jump to navigation

Massive Stars in Open Cluster Pismis 24 November 10, 2008

Posted by jtintle in Deep Space, Space Fotos.
Tags: , , , , , , , , ,
trackback

See Explanation.  Clicking on the picture will download  the highest resolution version available.

Credit:

NASA, ESA and J. M. Apellániz (IAA, Spain)

Explanation:

How massive can a normal star be? Estimates made from distance, brightness and standard solar models had given one star in the open cluster Pismis 24 over 200 times the mass of our Sun, making it a record holder. This star is the brightest object located just above the gas front in the above image. Close inspection of images taken recently with the Hubble Space Telescope, however, have shown that Pismis 24-1 derives its brilliant luminosity not from a single star but from three at least. Component stars would still remain near 100 solar masses, making them among the more massive stars currently on record. Toward the bottom of the image, stars are still forming in the associated emission nebula NGC 6357, including several that appear to be breaking out and illuminating a spectacular cocoon.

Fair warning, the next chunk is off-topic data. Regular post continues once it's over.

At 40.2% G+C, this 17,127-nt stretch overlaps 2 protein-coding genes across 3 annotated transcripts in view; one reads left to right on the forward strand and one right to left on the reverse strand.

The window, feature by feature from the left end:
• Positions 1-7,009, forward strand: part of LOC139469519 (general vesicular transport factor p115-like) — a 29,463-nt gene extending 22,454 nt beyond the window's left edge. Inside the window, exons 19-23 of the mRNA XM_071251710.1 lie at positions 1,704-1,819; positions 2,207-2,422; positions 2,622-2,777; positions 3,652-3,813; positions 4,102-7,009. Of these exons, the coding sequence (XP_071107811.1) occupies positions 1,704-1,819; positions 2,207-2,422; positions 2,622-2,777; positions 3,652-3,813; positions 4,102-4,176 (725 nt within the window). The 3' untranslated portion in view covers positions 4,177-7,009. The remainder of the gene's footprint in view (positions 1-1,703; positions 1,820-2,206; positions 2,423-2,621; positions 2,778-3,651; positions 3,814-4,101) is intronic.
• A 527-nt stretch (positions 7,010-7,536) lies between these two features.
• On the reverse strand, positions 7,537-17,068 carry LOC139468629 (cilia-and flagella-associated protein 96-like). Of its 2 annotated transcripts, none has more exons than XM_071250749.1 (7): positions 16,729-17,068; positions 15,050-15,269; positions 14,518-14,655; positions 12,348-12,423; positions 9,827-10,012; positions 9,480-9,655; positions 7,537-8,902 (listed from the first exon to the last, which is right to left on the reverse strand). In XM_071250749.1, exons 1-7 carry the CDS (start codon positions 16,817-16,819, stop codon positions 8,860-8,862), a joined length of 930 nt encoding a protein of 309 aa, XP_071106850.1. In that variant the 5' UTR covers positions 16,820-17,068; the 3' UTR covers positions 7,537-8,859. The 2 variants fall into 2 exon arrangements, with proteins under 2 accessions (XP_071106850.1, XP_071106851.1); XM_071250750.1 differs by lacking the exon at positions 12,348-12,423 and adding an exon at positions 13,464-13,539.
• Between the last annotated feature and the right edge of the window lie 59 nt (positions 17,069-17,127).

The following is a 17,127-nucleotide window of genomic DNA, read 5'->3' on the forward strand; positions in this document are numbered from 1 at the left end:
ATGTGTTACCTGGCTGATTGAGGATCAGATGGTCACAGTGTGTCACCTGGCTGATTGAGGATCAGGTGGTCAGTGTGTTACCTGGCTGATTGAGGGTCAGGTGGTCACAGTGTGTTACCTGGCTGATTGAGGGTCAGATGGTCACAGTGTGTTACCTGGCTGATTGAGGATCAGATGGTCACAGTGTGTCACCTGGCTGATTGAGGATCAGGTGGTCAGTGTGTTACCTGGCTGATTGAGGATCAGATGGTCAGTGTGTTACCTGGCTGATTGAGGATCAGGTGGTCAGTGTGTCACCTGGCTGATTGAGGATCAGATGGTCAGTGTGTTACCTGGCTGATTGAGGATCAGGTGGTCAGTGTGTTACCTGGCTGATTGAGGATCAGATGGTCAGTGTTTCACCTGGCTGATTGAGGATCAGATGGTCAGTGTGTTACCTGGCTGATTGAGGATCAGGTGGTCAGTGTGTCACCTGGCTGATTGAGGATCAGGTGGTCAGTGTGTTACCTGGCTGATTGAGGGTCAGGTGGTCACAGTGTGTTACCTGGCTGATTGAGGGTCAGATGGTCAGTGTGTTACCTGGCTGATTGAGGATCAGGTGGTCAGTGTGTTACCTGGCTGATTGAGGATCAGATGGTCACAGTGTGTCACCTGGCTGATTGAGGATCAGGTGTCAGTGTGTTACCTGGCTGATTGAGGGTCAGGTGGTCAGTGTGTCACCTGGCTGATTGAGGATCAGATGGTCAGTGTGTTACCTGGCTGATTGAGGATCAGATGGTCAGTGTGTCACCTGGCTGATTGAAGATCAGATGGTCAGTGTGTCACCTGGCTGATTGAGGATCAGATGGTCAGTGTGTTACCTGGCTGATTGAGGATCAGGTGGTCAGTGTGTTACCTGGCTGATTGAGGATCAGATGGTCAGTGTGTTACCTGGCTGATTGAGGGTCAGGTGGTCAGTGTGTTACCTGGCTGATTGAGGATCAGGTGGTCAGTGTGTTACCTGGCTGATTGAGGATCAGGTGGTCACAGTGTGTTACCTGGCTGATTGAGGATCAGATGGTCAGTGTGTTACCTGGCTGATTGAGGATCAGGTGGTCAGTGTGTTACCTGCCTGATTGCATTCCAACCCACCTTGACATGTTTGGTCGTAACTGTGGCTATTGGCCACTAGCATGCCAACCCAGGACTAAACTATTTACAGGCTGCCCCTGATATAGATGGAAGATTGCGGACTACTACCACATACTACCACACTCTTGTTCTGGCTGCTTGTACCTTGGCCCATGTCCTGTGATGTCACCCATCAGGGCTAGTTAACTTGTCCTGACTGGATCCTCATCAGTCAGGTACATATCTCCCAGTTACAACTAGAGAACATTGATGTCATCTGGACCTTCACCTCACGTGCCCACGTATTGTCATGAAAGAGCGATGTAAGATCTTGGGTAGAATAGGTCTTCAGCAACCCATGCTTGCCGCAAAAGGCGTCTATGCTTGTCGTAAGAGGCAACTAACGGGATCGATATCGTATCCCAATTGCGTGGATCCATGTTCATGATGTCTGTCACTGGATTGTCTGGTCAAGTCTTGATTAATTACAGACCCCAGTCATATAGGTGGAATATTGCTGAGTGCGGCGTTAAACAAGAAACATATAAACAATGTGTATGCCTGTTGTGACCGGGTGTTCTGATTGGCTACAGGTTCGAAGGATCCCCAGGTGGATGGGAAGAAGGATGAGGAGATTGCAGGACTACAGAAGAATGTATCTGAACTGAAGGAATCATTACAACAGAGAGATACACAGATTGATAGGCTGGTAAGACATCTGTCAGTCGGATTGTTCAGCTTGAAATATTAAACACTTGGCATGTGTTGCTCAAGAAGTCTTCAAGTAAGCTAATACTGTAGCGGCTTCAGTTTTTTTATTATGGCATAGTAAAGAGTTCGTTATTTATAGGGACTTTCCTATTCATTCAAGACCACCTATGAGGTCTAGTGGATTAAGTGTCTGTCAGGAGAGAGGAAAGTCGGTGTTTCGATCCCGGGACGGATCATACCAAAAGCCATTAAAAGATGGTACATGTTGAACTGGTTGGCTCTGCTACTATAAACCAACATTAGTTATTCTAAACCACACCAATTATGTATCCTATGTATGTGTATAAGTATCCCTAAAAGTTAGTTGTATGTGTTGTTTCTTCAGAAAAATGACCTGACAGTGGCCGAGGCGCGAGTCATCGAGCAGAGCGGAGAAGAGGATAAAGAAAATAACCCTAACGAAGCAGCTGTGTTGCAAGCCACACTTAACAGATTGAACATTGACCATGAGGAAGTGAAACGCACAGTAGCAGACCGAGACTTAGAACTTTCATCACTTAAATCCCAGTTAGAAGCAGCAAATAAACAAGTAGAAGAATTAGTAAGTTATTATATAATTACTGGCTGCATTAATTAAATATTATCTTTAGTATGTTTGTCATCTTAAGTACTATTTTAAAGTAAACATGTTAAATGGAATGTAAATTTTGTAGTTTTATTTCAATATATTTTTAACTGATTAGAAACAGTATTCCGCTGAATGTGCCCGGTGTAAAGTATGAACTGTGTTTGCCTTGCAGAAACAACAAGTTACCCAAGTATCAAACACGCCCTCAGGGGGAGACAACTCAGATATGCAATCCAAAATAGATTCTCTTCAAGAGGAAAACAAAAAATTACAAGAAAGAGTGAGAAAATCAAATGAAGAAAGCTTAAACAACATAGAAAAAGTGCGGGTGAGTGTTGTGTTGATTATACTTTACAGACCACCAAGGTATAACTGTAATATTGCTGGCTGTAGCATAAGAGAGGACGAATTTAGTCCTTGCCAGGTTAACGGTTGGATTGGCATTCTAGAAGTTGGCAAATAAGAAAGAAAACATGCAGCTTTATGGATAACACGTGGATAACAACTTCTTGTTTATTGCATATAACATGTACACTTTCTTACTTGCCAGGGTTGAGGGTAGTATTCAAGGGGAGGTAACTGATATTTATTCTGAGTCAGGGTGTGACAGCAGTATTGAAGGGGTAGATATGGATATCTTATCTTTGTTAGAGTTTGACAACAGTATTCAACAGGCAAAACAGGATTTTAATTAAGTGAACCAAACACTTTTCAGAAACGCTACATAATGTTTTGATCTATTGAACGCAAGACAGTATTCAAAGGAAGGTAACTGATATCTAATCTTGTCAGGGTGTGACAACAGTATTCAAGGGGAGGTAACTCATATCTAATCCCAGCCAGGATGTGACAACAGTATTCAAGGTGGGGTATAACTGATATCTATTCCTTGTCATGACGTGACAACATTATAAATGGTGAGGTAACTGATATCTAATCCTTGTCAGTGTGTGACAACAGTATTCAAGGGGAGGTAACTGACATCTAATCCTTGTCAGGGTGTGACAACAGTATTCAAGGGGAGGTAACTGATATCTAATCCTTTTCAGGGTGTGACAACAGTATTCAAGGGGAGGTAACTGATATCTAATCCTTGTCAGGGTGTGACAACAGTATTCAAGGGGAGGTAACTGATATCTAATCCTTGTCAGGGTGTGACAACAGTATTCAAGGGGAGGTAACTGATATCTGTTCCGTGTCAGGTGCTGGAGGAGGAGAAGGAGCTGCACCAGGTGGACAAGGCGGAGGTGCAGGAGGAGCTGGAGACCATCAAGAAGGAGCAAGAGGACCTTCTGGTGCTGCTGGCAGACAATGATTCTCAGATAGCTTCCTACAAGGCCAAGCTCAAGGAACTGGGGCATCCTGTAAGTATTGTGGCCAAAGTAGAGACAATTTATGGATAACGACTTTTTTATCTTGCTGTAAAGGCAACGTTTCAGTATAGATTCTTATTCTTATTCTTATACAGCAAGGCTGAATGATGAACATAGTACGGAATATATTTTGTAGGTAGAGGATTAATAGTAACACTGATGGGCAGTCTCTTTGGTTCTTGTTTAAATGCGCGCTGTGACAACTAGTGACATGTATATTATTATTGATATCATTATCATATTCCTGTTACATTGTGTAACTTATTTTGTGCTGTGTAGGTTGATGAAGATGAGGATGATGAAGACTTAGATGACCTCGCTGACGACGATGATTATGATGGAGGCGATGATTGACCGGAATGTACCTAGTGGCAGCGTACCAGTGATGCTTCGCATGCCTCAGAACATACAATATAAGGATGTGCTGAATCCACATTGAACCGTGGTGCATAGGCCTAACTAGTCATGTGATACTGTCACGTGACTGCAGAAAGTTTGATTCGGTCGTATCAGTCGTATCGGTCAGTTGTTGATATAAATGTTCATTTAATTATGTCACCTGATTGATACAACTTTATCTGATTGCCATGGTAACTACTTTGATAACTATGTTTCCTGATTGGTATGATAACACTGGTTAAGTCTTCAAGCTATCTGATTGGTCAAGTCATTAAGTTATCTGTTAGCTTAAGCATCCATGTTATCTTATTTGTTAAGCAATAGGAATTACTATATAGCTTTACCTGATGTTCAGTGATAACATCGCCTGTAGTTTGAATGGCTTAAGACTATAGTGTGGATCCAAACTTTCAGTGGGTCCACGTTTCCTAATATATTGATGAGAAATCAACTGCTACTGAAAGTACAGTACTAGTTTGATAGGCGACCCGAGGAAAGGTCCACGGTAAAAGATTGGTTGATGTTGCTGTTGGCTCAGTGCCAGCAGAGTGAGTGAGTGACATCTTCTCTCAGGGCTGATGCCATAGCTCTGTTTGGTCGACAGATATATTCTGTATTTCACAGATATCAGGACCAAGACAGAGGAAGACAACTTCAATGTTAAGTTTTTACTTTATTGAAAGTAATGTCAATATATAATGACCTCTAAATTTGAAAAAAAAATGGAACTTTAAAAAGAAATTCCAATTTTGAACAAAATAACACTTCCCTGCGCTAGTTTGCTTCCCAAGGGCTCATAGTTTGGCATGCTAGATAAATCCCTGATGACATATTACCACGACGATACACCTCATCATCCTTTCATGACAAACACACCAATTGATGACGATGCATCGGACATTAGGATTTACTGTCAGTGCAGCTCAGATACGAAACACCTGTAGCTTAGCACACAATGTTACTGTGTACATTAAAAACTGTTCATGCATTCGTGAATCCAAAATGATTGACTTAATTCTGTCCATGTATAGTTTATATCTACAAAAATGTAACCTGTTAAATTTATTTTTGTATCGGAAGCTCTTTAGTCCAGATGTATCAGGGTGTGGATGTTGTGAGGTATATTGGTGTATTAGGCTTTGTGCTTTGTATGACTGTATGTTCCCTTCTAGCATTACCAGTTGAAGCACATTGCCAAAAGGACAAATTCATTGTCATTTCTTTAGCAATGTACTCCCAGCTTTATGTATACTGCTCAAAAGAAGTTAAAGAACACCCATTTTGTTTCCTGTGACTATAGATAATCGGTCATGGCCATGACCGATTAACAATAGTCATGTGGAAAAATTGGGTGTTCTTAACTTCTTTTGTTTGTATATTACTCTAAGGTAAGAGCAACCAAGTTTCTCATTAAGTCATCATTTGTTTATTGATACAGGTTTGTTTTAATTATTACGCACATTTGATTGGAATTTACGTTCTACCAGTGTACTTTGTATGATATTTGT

Comments

1. traktor7 - December 2, 2008

fabulous!

2. PALASH JAIN - February 17, 2009

ITS GREAT

3. japanese words - March 5, 2009

Just to think, we can’t (at least I can’t) really grasp the size of earth, let a lone the sun. And this is 200 times bigger….


Sorry comments are closed for this entry

%d bloggers like this: